This talk took place using the Zoom video service on 2 May 2021. A recording of the talk is available on YouTube: “Who were the sword dancers and why did they do it?” – Talk by Andrew Kennedy.
Records of sword dancing can be found dating as far back as the fourteenth century, and enough books and articles have been written about it to form a small library. Much of what has been written focuses upon the action, the events.
This talk takes a look at the people who danced, focusing on Britain and northern Europe from the fourteenth to the nineteenth century, and in particular at certain rare cases where we can investigate individual named dancers and find out a surprising amount about them.
If you’d like to read more about this and other aspects of sword dancing that have interested Andrew, please look at his website About Sword Dancing at www.sworddance.info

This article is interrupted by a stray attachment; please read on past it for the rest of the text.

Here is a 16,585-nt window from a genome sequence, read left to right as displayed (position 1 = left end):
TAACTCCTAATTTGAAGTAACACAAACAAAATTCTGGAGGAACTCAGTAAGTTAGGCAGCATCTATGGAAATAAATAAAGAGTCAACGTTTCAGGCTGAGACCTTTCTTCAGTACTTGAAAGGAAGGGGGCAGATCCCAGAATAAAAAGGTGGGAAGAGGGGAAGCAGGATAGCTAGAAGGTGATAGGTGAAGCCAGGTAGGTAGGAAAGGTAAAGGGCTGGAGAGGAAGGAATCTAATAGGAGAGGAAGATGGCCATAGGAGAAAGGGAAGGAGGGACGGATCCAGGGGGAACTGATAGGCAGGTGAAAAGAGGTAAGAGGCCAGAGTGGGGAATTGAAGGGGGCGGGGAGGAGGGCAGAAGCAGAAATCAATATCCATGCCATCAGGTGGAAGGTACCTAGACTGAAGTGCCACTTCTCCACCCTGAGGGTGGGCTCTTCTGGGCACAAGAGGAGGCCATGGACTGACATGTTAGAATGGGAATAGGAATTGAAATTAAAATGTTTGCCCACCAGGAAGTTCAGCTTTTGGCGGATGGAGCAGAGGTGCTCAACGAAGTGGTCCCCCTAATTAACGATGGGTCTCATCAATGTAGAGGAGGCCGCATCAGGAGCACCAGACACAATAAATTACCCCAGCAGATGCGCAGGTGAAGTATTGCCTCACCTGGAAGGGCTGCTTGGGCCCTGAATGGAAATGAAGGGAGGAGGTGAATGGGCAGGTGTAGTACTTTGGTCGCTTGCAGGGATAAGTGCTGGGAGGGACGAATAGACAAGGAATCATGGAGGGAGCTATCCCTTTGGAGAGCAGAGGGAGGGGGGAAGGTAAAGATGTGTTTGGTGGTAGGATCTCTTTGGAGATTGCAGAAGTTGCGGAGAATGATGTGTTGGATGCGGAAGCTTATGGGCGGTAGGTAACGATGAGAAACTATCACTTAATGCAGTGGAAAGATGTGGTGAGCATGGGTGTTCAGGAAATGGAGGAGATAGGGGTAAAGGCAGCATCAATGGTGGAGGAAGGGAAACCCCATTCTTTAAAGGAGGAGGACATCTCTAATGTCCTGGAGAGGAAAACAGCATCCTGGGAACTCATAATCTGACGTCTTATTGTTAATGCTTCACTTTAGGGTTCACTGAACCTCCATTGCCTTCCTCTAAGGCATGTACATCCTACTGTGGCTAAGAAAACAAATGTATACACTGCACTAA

Featured image: Nürnberg Schwerttanz der Messerer 1600
Having been an enthusiastic country dancer as a child, Andrew Kennedy fell into Morris dancing while at university before finding his way to rapper. When he grew up he became a longsword dancer, going on to play for dancing and then to write a bit about it.
He edited the sword dancing newsletter Rattle Up, My Boys for a while and organised the overseas teams for the 2004 and 2008 International Sword Spectacular festivals.
He has danced/played with teams including Clydeside Rapper, Carlisle Sword and Morris Dancers, Sallyport Sword Dancers, East Saxon Swords, White Star Sword Dancers, Thrales Rapper, Southport Swords, and the North British Sword Dancers.
Please complete this online form: Register for the Talk – Who were the sword dancers, and why did they do it? – Andrew Kennedy; you will receive a confirmation email immediately (check your spam/junk/promotions folder!). We will send you a Zoom link a couple of days before the event. Open to all – you don’t have to be a member of a team in The Morris Federation.
If you enjoy this talk and would like to make a contribution then please support the sword dancing newsletter Rattle Up, My Boys or, better still, subscribe – a very reasonable £8 for one year (4 issues). Email: firstname.lastname@example.org
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